Nerve plants (Fittonia) typically live between 3 and 5 years when grown indoors or outside. In my experience, these plants stay compact even when mature and rarely exceed 6 inches high with a spread of up to 18 inches at their maximum size. In this guide, I will take you through how long nerve plants typically live and what I do to ensure their longevity through optimal plant care.
What is the Natural Life Cycle of a Nerve Plant?
Nerve plants are native to the rainforests of Peru and other regions of South America. These plants grow on the forest floor and spread out as ground cover plants. They gradually spread by sending out young roots to form new plants. In the wild, individual nerve plants rarely live for more than a couple of years.
Nerve plants can live for approximately 3 to 5 years when grown indoors. Nerve plants stay compact throughout their lives and rarely grow higher than 6 inches tall. However, they can spread up to 18 inches wide by trailing their stems over the lip of their pot.
Nerve plants won’t live long if they receive improper care, especially regarding temperature and humidity. These plants can also be severely damaged by common nerve plant pests and diseases. Severe infestations may force you to discard the plant.
Key Factors That Contribute to Longevity
Nerve plants require bright, indirect, or filtered sunlight to thrive. Partial shade also works well, especially if you’re growing them outside. East-facing windows provide the ideal amount of sunlight. Keep nerve plants at least 3 feet away from the window to give them indirect light.
Temperature and Humidity
Like many tropical houseplants, nerve plants need warm, humid conditions. Nerve plants need temperatures ranging from 60 to 80ºF (15.5 to 26.5ºC) and humidity levels between 60 and 90%. They can also be grown outside in USDA Zones 11 and 12 in humid, tropical areas.
Indoors, provide humidity using humidifiers, pebble trays, or by regularly misting the plant. Keep these plants away from cold or dry drafts that could lower the temperature or humidity. Drafts usually come from air vents, open windows, and radiators.
Nerve plants prefer moist soil, so water them whenever the top inch of the soil feels dry. In the spring and summer, that means watering roughly every 3 to 4 days. Use lukewarm or room-temperature distilled or filtered water. These plants tend to droop when they need a drink but will perk up after receiving some water.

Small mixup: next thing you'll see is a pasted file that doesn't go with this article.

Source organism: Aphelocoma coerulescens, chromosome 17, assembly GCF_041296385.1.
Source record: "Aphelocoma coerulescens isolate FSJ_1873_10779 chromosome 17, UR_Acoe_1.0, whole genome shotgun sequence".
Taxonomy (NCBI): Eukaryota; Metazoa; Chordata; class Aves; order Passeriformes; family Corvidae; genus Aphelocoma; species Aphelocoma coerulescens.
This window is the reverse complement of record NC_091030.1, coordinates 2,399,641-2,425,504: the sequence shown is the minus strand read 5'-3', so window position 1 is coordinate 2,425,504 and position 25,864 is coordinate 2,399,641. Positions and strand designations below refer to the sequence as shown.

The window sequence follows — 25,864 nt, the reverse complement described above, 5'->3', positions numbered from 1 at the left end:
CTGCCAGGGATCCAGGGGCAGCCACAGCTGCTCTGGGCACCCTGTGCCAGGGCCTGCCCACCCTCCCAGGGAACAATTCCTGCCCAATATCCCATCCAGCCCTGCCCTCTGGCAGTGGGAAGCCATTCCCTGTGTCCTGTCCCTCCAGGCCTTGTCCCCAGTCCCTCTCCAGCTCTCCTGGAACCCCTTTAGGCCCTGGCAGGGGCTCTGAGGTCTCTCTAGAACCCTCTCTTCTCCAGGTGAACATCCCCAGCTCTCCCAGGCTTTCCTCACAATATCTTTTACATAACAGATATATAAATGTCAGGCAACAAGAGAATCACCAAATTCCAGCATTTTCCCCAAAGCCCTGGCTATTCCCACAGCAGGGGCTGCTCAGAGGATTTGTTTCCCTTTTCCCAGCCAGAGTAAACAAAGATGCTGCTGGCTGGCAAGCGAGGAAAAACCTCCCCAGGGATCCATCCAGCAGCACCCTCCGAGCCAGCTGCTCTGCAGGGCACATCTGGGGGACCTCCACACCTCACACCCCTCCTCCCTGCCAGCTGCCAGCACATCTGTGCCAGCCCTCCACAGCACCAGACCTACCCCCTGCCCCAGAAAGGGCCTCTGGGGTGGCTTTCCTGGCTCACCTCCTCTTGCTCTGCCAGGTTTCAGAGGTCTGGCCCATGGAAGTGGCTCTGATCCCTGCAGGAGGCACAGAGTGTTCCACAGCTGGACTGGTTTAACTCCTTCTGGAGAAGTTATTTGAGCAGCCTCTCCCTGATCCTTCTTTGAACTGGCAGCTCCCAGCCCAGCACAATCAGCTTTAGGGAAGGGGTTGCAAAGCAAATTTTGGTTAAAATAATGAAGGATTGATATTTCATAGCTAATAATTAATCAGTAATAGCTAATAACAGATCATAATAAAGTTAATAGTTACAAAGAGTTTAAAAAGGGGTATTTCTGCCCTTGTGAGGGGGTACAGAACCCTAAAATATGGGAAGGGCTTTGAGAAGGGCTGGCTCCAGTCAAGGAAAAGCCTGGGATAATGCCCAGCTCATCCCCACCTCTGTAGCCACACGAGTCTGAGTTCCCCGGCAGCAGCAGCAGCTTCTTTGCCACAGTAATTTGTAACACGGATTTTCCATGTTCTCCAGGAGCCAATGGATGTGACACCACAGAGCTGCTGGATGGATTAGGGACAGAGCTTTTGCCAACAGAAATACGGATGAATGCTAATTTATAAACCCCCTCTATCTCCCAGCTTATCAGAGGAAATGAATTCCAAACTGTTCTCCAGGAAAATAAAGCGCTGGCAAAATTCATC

Nerve plants need well-draining soils that can still hold some moisture. They also need slightly acidic soils with pH levels between 6.5 and 7.0. A 1:1:1 mix of peat-free houseplant compost, orchid bark, and perlite provides the right balance of nutrition and drainage.
Nerve plants are slow-growing plants that need feeding every 2 to 4 weeks during the spring and summer. Use a balanced liquid fertilizer with an NPK ratio of 5-5-5 to provide plenty of nutrients. Always dilute the fertilizer to a half-strength dose according to the packet instructions.
Here’s our guide on when and how to fertilize nerve plants.
Because nerve plants grow pretty slowly, you should only need to repot them every 2 or 3 years. Repot these plants in the spring as the growing season gets underway. Only increase the pot size by an inch at a time, as nerve plants will struggle in big pots.
Here’s our guide on how to repot nerve plants.
Pests and Diseases
Nerve plants can suffer from pests such as aphids, fungus gnats, and mealybugs. These plants can also be vulnerable to diseases such as root rot or mosaic virus. Use insecticidal soap, horticultural oils, and fungicides to treat these problems.
Nerve plants are brilliantly compact houseplants that can live for approximately 2 to 5 years. The right growing conditions are crucial if you want your nerve plant to grow for several years. Nerve plants need bright, indirect light and warm, humid conditions to thrive. Water nerve plants every 3 to 4 days during the growing season and repot them every 2 or 3 years.
Andrew is the Editorial Director at Petal Republic. He holds a BSc degree in Plant Sciences and has trained professionally at leading floristry schools in London and Paris. In amongst overseeing a global editorial team, Andrew's a passionate content creator around all things flowers, floral design, gardening, and houseplants.